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Officially a week later than it should have been posted

When I graduated from grade eight, there were only eight guys in my class: Brady, Bob, Chris, Jeff, Paul, Tony, Steve, and me. We were all close—which I think came pretty naturally, there being just the eight of us—but what was more remarkable was that six of us remained that way even after school, jobs, and relationships brought us elsewhere. Now we’re mostly spread across Ontario, and it’s pretty rare that we’re all in the same place. My wedding was the last time all six of us were together, and since then it’s been just shy of four years.

Until last Saturday when we got together for Tony’s wedding. After four years, I think I’d built up some pretty big expectations for how the night would go—and I wasn’t disappointed. We assembled at the church, smiled, shook hands, each of us silently confirming that we all looked equally old to one another. Tony and his soon-to-be-wife Marie took to the altar, flash pots went off, and to the tune of shredding electric guitar it was wedding time! No, no—it wasn’t at all like that! It was a Catholic wedding, so—like mine and Sarah’s—it involved three-hundred minutes of the bride and groom kneeling, followed by a lecture from the priest that we weren’t allowed to throw rice, to say or do anything, or to show emotion of any kind. No, no—it wasn’t like that either! Well, it was more like the latter than the former.

With a few hours to kill after the ceremony, we went back to my parents’ place to hang out and catch up. Dad offered up his beer, Mom offered a fine spread of snacks, and it was good times at the McLeans, like always. Prior to getting there, I felt bad putting my parents out like that, bringing a truckload of people back to the house. But once we were there, I shook the stupid away and realized they actually wanted to see everyone. They wanted to see these kids who used to party in their basement and not clean up afterward; who used to wreck bathroom doors, picture frames, and liquor cabinets making cop movies. They wanted to see how (if?) everyone had grown up. And I think we all played the part of adults pretty well, although if we had a bit more time we totally would have made a new cop movie.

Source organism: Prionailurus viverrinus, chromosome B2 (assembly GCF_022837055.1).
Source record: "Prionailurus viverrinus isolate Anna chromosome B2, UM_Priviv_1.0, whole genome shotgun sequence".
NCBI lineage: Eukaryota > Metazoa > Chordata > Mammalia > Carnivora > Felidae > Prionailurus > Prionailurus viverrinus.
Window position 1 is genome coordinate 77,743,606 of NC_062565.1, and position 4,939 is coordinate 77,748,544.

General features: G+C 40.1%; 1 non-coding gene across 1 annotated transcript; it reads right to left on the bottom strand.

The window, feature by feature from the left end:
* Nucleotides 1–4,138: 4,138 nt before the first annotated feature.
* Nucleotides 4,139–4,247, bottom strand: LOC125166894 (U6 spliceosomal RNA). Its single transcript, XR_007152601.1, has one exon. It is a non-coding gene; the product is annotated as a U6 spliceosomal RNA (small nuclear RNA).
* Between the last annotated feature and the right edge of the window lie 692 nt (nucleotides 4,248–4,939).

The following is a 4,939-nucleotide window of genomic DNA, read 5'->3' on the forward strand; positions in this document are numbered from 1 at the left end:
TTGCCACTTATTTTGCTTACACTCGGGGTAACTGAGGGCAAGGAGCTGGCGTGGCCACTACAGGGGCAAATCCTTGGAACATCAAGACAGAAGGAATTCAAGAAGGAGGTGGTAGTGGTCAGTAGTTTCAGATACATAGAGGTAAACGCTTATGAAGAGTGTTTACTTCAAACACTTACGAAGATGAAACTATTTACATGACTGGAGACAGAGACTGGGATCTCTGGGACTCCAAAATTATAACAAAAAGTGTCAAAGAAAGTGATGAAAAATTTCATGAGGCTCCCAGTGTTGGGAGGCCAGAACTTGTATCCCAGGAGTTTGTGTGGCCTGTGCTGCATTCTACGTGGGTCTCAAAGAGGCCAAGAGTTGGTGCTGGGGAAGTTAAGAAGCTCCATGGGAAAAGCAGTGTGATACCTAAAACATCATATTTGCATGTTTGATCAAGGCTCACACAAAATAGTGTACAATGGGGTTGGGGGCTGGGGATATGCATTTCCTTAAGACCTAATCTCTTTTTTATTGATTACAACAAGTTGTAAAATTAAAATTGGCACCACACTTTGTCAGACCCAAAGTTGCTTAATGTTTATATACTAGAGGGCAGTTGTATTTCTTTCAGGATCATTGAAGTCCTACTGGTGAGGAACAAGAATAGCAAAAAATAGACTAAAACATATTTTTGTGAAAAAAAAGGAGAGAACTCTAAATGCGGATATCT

From there it was off to the reception. Tony and Marie were posted near the front door, getting pictures taken with every couple that arrived. Sarah and I were probably couple number eighty to have a turn and Tony was crazy-eyed by that point. “I don’t know where I am anymore,” he told me. “I don’t know what’s real, I don’t know what’s not, this guy keeps snapping away…” He trailed off, and we moved on into the hall. It was my first full-on Italian wedding and it was effing crazy with food. Antipasto buffet, manicotti, chicken and veal, lobster and crab legs, crepes with ice cream—these weren’t options, these were courses. And by the time the last course was through, the sweets table opened up. And the cake… sweet baby jebus, the cake! The cake was five cakes! The cake had its own transit system! Oy. So we ate and ate and ate, and we drank to match the eating. The speeches all went well, Tony delivering a filibuster, giving tribute to pretty much every person there. And then he sang to Marie. I called it. Hours before at my parents’ place, I said, “Tony’s going to sing at some point tonight, and it’ll either be Richard Marx or Billy Joel.” In the end it was “She’s Got a Way,” a much wiser choice than “Don’t Mean Nothing” (because you really need a mullet to pull that one off).

Throughout the night I got quality time with each of my boys (excepting Steve—who’s in BC training for the RCMP right now, and Dave Postma—who’s been MIA since 1986). We sat and talked, took a few nice pictures, and—damn it—we even danced. I’d had enough to drink (more than a few, less than too many) so that I didn’t really mind all that much. Then the wedding party broke out props for the dancers: giant sunglasses and goofy hats. I wore one of the hats for about two seconds until Chris told to me, with great seriousness, that I looked like a gay cowboy. After the hats came out, we got progressively goofier. The pictures on my camera reflect our devolution: there’s nice ones of the group, the hall, the bride and groom, then a lot of pictures of our drinks, of some unidentified (and hideous) tongues, and then it’s just crotch photo after crotch photo after crotch photo.

It was an excellent time, and there’s no way we can wait until the next wedding to get back together. We pledged to hook back up some time in the summer, possibly to drink more of Donnie’s beer, definitely to make a new cop movie.

Comments

Chris Vagg said…
Good times man. I had a blast. It was like summer of 1990 all over again!

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